“The simplest way to put it,” she says, “is that public health scientists can identify problems, and engineers are the solution arm. If water contamination is a problem, then engineers can find a way to mitigate that.” But she adds that her real hope is that the department can help young scholars collaborate in much deeper ways. Engineers and public health scientists, she hopes, can work together to assess environmental challenges and evaluate the effects of their interventions.
This past academic year, Wills-Karp has been focusing on how best to organize the undergraduate curriculum in the department’s engineering wing. “What we’re most excited about is building a curriculum that will allow engineers to work at the interface of engineering and public health,” she says. The department will soon announce the hiring of two faculty members with roots in both public health and engineering, she says.
“We also hope to put together a track that would allow engineering undergrads to apply to medical school,” Wills-Karp adds.
“Right now, we’re looking at the broad structure of the curriculum rather than at individual courses,” says Schlesinger. “We want to give students the opportunities and the resources to pursue their interests. We’re going to do everything we can to encourage cross-divisional research collaborations.”
One potential area of collaboration involves Wills-Karp’s own specialty: asthma. In recent years, she has collaborated with Thomas Sussan, an assistant scientist at the Bloomberg School, on studies of household cooking and pulmonary illness in India. In certain rural areas of India, most families use biomass materials—generally wood or cow dung—to fuel their stoves. Sussan has collected air samples from such households and instilled them into the lungs of mice in his lab in Baltimore. He found that chronic, low-level exposure to such smoke can cause a variety of inflammatory and asthmatic responses, with the responses predictably varying according to the type of fuel and the intensity of exposure.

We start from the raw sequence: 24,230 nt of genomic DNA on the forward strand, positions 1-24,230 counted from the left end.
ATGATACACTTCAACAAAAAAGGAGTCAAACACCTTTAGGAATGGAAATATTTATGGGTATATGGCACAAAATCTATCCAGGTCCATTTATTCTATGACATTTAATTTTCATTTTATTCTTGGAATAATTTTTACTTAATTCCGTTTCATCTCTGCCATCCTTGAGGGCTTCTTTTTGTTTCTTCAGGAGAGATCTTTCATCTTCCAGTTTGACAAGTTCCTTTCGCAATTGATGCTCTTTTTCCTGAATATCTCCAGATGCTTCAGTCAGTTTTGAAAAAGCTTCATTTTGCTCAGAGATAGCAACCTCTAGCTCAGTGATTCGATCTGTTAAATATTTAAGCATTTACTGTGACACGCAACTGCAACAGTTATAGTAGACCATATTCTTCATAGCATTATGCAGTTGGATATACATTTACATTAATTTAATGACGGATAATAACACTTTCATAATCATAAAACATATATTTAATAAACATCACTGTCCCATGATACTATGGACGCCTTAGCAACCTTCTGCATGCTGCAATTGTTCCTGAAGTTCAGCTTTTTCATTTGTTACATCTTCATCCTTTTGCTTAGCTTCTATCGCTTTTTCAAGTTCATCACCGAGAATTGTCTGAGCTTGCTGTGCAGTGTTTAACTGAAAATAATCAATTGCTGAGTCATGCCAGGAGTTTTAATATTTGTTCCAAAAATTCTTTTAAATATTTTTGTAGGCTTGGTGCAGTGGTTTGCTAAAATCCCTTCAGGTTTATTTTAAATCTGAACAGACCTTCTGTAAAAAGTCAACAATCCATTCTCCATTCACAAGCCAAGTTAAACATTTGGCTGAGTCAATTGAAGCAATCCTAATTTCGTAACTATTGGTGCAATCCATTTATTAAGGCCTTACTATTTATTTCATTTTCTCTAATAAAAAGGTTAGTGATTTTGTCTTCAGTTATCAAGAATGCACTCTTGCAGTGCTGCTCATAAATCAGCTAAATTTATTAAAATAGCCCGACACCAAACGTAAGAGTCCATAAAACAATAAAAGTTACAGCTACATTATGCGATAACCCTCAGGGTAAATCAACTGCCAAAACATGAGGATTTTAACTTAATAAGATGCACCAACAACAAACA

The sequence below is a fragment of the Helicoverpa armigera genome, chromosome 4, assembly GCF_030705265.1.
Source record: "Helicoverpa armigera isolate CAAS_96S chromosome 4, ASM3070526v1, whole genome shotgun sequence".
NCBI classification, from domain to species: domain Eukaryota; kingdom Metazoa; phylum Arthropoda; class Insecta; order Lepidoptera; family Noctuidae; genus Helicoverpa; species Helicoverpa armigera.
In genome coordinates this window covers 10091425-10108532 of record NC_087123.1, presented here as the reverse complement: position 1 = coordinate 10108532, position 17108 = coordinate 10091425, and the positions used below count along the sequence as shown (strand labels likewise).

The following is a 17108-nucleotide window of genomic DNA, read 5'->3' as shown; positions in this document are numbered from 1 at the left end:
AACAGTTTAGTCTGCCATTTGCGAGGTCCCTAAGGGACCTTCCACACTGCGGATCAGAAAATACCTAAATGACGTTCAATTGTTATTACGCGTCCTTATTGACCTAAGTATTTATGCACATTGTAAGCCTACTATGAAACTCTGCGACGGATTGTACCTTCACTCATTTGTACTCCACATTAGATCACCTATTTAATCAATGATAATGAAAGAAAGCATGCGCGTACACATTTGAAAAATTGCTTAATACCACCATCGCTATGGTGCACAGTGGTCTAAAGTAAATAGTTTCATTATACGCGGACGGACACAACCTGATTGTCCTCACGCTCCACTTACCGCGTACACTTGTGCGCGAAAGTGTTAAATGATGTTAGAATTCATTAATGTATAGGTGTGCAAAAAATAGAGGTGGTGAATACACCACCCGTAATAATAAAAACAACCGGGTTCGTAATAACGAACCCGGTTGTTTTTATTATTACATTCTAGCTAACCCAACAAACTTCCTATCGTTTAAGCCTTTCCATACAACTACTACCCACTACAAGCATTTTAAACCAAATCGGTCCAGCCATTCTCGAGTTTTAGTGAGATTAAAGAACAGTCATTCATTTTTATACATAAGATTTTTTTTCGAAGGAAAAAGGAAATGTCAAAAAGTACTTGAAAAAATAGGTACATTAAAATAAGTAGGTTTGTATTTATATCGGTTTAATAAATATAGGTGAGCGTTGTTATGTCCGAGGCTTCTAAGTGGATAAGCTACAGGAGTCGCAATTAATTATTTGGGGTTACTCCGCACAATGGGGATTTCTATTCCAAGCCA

Could better-engineered stoves prevent those illnesses? “Biomass fuel stoves are an engineering challenge for sure,” Sussan says, “but it’s a very tricky issue. You need to design something that people will actually use, and something that they can use with minimal training. And you have to remember that these are some of the poorest people in the world, so these stoves can’t cost much.” The best way to approach the problem, he suggests, would be for small teams of engineers and public health scientists to work together. They should do their work on the ground, in close consultation with the people who use the stoves, bringing together engineering science, medical science, and social science at the point where they matter most.
It may take some time, Wills-Karp says, for faculty members from engineering and public health traditions to become comfortable working together. “But what I’ve seen is that the faculty members from both the Whiting School and the Bloomberg School are all highly committed to and engaged with environmental issues,” she says. “That’s what has brought us together.”